Election Diary: I’ll be shocked if I win, says Tory defector

Former Coleraine mayor David Harding has joined the Conservatives and is standing for the Assembly
Former Coleraine mayor David Harding has joined the Conservatives and is standing for the Assembly

A former Ulster Unionist councillor has defected to the Conservative Party and is to stand in the Assembly election – but has candidly said that he will be “shocked” if he is elected.

David Harding quit the UUP last year, saying that he had “lost faith in political parties in Northern Ireland and their ability to deliver”.

Now Mr Harding – who in the last Assembly election finished last (albeit with 1,458 votes) in East Londonderry as part of the UUP’s disastrous strategy to retain a seat after the party deselected the late David McClarty – has joined the Tories. He is the only Conservative councillor in the Province.

The former mayor of Coleraine told the News Letter that he had joined David Cameron’s party because he had come to the view that it was almost impossible to operate effectively as an independent.

Describing himself as a “one nation Tory” with “the Ken Clarke view of life”, Mr Harding said he was “excited” to stand, but added: “I have very realistic expectations [in the election] – if I was in Stormont in June, I’d be more shocked than most.”

However, the vet said that he believed it was important to give people a choice so that they could not honestly claim there was no differences between the candidates.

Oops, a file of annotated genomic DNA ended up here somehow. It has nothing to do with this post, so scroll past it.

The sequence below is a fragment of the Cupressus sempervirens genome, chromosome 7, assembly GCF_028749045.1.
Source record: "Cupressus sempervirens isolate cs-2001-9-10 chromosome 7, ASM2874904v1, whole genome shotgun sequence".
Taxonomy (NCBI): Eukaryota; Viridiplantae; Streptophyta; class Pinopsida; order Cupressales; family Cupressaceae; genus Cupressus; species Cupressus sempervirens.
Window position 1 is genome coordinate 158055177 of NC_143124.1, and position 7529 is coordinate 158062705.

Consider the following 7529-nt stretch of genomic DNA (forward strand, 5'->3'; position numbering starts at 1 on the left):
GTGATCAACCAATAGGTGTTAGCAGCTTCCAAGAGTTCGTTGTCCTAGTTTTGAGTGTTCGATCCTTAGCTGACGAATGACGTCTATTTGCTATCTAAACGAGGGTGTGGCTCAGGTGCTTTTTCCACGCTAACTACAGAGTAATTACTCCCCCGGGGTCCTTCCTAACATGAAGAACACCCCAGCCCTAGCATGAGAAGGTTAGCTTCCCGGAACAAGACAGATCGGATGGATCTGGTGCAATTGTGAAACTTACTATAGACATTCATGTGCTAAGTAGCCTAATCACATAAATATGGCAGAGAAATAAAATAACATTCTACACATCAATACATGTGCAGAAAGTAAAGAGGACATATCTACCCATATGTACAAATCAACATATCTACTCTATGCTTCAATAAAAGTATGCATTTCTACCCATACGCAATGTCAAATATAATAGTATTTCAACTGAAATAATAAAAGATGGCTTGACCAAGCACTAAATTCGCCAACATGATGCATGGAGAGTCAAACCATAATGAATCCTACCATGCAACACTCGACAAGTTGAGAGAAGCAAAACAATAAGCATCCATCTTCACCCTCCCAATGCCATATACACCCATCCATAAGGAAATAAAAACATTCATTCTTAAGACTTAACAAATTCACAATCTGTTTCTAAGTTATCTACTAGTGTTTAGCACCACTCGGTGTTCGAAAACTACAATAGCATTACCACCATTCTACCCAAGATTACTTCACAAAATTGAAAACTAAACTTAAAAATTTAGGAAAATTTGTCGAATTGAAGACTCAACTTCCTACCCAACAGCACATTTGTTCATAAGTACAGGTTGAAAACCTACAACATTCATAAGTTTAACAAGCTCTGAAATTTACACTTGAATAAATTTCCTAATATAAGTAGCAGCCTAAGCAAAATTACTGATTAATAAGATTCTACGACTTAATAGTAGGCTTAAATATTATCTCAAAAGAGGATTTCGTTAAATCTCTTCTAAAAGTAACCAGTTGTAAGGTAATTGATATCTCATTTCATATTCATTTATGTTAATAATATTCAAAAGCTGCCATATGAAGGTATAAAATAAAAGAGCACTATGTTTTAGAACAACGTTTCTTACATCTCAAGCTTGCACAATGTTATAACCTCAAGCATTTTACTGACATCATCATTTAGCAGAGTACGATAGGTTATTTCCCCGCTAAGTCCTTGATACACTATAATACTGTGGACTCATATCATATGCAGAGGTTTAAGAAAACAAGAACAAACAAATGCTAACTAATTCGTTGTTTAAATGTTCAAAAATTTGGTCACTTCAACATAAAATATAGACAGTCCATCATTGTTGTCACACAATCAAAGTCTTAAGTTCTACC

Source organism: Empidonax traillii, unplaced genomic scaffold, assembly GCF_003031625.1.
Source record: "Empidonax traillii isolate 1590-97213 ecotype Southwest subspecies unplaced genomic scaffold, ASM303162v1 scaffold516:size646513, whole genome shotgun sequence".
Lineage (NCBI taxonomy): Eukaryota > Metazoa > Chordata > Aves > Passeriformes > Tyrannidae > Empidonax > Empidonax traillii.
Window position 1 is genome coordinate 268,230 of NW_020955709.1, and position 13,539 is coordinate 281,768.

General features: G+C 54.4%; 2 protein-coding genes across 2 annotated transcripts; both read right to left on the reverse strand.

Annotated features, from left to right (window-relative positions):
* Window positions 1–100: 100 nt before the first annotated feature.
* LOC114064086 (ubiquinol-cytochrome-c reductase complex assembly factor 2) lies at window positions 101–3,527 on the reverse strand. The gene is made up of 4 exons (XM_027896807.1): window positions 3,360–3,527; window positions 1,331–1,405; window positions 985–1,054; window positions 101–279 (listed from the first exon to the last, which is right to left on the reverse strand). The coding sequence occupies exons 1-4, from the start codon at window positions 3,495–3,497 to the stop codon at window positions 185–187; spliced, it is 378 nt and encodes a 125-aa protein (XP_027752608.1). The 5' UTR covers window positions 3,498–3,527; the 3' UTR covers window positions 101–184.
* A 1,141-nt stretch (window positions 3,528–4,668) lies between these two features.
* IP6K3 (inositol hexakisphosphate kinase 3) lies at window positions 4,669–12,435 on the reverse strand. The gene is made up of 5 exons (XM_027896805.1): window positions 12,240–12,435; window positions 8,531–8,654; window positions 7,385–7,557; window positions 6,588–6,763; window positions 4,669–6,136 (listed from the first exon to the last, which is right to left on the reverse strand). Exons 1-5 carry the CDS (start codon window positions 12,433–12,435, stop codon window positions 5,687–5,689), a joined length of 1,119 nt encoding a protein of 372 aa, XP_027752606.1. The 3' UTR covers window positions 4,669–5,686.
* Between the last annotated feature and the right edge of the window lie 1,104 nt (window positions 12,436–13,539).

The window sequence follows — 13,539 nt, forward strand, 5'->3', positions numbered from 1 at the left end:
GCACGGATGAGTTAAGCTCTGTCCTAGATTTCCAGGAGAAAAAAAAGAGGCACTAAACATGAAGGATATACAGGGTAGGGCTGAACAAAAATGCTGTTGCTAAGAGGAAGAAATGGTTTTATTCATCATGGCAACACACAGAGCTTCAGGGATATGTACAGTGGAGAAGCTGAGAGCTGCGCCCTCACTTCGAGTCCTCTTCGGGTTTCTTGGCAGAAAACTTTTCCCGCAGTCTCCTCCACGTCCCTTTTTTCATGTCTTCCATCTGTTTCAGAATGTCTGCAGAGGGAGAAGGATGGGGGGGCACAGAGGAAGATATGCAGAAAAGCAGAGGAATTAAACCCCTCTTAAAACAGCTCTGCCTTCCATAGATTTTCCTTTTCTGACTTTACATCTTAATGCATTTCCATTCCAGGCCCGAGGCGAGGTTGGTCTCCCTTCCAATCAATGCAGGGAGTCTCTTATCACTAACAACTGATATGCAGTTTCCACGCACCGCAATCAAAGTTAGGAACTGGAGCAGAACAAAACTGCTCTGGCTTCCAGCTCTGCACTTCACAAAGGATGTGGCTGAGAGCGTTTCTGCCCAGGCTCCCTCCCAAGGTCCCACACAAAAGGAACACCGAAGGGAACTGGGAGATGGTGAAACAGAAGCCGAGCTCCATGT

Mr Harding singled out right of centre Roman Catholics, who he said were not adequately represented by either the SDLP or Sinn Fein.

He said: “I believe in capital and in the power of capital, but I also believe capital carries with it social responsibility.”

Huge DUP effort to win seat in West Belfast

The DUP is undertaking a huge canvassing operation in West Belfast in the belief that it is one of the few areas where it can win a seat.

The party faces the probable loss of seats in various constituencies, including East Belfast and East Antrim, but a win in West Belfast would help to balance up losses elsewhere.

Teams have been canvassing for candidate Frank McCoubrey (formerly of the UDA-linked UPRG) on a nightly basis, with the staunchly Protestant areas on one side of the Shankill Road (which fall within West Belfast) in line to be canvassed twice.

Symbolically, the party launched its manifesto on the Shankill Road on Monday. In 2011, DUP candidate Brian Kingston was 461 votes short of getting in.

But now Arlene Foster’s party is attempting to repeat Diane Dodds’ feat of 2003 when, despite three other unionist candidates, she managed to win a seat with just 2,544 first preference votes – but a huge number of transfers.

This time the UUP candidate is Gareth Martin, a criminal solicitor originally from the Suffolk estate but who is now based in Manchester.

Send us details of your hustings events across NI

This column will attempt to keep readers up to date on as many hustings events being held across Northern Ireland as possible.

Although some of the big battleground constituencies will feature in TV debates, in many seats potential voters will only be able to question candidates at local events where they can set out their stall in person.

If you are organising a public hustings event for candidates in your constituency, please send details to sam.mcbride@newsletter.co.uk or phone 02890 897722.

Please include the venue for the event, the time, the names of the candidates who have been invited to take part and the names of those who have agreed to attend.